Filmmaker Ric Burns discusses the intricacies of making Death and the Civil War.
My name's Ric Burns. I was the writer/director of Death and the Civil War: two-hour documentary film made/based on Drew Faust's really remarkable book, This Republic of Suffering.
The Civil War is something that gets so easily converted into a military narrative, into, understandably, a narrative of emancipation. What gets carried under, and Drew Faust was really astute at seeing this, is what was the central experience, something which was hiding in plain sight about the Civil War: mass death, mass slaughter. And you cannot go through that without being transformed as a people. Here's a war that took more lives than all other American wars combined. The recently revised death toll: 750,000 people. If we had comparable death rate in any war today, with 300 million Americans now, we'd have 7 million dead.
The government had no resources for dealing with casualties of this kind, wounded or dead. So there was no ambulance corps, there was no method, no nothing but the most ad hoc, makeshift method for burying the dead. There was no method for notifying next of kin. So when there were battles, especially the big battles, it was kind of like a pandemonium across the country: "Where's my son, where's my brother, where's my husband, where's my friend?"
The lifeblood of the film, I think, is the words of the men and women who were affected centrally, including these extraordinary letters, including the letter of a private in the signal corps, James Montgomery, whose letter-- dying letter -- to his father, in 1864, opens the film:
"This is my last letter to you. I have been struck by a piece of shell, and my right shoulder is horribly mangled, and I know death is inevitable. I am very weak, but I write to you because I know you would be delighted to read a word from your dying son."
This rare glimpse of the actual moment, if not of death itself, when conscious is leaving this tremendous effort to have that connection -- call it love, feeling -- that's everything, and we will do anything to keep that connection going.
When my brother Ken and I worked on The Civil War 20 years ago, it seemed more distant then than it does to me now, like it's become closer in time. Now we're able to look at things in different ways, an enormous amount of historiography -- lots of research, lots of writing, lots of thinking, the role of women, role of African Americans, the slave experience. Stuff has really been enriched, and so as we return to this event, as we will always return to it, a thousand years from now, it's the Shelby Foote set in the Civil War, it's the crossroads of our being, it's the crucible out of which we became Americans, that is so true in 2012, and just as it was in 1990 when the Civil War series came out, just as it always has been and always will be.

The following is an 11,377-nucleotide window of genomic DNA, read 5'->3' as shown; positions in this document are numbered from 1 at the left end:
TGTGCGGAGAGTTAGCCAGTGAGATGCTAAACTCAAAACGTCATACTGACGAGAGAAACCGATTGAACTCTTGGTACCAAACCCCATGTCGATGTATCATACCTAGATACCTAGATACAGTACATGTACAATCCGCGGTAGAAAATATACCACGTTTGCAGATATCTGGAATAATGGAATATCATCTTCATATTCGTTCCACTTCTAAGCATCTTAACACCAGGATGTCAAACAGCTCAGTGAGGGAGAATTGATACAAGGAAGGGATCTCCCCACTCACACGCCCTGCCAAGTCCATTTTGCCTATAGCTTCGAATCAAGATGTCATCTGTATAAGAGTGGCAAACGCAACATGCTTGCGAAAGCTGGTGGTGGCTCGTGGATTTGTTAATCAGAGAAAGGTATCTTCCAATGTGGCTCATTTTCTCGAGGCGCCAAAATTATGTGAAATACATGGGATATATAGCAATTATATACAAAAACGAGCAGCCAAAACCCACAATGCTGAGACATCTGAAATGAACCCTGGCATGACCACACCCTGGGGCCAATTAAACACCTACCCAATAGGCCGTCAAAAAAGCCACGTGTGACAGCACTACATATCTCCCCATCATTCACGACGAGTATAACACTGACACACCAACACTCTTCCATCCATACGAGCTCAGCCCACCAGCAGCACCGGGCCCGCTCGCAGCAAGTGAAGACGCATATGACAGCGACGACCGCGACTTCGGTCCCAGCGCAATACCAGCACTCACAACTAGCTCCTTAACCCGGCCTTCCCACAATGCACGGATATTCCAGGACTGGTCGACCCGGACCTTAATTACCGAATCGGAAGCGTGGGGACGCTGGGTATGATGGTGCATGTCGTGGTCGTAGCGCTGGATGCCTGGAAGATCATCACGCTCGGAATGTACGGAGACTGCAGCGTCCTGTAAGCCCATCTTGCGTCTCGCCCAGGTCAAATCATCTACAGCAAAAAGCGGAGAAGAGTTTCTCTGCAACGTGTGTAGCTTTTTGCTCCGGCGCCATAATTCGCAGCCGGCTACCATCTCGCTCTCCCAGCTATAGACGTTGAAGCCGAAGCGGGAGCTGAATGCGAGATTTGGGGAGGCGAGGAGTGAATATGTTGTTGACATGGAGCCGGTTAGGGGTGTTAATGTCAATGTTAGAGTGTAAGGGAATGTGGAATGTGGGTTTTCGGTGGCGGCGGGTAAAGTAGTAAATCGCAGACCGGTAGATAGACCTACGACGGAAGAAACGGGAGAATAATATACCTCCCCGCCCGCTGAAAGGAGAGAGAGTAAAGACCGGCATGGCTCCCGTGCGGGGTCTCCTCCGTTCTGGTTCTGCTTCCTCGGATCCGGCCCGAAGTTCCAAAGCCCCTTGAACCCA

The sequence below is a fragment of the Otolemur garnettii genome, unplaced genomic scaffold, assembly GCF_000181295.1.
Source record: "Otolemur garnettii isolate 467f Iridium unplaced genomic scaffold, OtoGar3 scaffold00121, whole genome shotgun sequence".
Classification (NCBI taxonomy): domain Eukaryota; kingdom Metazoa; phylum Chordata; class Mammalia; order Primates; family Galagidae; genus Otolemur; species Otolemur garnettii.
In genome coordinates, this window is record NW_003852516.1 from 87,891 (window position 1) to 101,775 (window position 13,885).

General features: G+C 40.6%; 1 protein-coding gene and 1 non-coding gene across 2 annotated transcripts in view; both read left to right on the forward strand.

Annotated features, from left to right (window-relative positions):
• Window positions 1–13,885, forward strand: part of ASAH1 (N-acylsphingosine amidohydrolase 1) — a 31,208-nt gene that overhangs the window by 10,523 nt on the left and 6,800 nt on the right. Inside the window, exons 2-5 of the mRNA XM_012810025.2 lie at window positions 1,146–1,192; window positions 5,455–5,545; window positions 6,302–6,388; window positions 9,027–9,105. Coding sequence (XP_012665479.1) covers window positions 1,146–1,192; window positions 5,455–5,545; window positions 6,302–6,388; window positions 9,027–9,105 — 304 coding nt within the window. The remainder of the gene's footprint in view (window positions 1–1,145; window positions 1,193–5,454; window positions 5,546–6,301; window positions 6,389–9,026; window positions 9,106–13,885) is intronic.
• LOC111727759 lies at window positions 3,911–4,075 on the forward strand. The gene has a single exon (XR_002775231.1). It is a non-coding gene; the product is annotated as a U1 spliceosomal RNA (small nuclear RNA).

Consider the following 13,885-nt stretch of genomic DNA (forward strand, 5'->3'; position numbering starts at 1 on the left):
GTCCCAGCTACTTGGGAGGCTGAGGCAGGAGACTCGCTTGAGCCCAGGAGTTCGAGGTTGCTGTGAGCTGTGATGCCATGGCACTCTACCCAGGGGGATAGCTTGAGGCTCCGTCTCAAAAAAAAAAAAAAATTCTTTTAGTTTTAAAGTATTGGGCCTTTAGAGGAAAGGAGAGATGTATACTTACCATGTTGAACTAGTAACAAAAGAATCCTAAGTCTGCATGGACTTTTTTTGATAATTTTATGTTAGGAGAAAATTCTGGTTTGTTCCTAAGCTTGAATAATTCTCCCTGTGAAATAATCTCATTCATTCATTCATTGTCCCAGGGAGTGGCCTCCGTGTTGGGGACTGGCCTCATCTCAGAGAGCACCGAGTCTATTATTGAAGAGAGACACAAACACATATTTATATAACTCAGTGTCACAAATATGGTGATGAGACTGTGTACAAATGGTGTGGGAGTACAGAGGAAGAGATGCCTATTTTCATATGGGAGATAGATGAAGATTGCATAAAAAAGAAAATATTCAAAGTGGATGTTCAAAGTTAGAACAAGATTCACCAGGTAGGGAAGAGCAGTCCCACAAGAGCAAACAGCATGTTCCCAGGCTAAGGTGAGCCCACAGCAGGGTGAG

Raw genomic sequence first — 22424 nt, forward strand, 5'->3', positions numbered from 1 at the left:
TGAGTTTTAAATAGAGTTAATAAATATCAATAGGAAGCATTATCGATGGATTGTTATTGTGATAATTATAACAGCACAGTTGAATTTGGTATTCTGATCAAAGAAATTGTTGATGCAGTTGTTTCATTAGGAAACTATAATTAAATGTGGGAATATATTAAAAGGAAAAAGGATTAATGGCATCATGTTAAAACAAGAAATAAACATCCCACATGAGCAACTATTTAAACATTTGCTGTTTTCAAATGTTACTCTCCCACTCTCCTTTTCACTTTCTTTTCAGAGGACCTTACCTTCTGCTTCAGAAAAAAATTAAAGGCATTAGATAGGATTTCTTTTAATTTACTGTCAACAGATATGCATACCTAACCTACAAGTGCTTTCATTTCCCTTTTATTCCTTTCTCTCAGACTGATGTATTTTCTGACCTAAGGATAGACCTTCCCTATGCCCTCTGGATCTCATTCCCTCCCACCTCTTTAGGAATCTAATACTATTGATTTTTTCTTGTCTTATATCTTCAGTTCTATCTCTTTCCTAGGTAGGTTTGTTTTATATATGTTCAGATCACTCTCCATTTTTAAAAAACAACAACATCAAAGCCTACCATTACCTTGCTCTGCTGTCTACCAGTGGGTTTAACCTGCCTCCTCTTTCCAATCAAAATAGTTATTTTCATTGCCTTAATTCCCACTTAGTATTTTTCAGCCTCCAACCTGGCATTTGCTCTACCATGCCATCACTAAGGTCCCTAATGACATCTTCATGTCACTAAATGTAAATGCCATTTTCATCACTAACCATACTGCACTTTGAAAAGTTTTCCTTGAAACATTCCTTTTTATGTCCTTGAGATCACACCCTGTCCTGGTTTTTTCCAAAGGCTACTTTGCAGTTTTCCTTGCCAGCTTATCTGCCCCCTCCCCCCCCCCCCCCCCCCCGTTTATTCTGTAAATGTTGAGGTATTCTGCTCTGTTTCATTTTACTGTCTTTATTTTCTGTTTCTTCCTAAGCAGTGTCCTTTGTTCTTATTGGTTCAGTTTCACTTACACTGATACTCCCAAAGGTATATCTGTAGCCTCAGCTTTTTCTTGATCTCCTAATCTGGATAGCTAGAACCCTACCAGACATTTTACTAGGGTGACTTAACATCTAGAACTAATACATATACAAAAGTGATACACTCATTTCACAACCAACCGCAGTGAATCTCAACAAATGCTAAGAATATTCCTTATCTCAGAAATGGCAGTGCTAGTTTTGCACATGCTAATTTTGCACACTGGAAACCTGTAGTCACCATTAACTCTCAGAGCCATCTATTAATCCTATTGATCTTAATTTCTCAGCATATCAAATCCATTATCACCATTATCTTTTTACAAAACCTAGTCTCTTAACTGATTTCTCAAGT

A historic effort to shatter the foundations of white supremacy in what was one of the nation’s most viciously racist, segregated states.
Roman Catholic priest Father Charles Coughlin used the power of radio to rail against the nation's economic system in the Depression.
An American Communist family that had fled to Moscow in the late 1920s, return to America in 1935 but can not bring their 5-year-old son.
The little-known story of a black independent film industry that produced nearly 500 feature films for African American audiences.
A brilliant scientist, Oppenheimer was tasked with the development of the atomic bomb during World War II.
Intrepid journalist Nelly Bly went on a journey around the world breaking the record of Julius Verne's fictional character.
The first man to fly across the Atlantic, Charles Lindbergh was unprepared for the attention, particularly after his son was kidnapped.
A daunting story of shipwreck, starvation, mutiny and cannibalism amongst a group left abandoned in the high Arctic.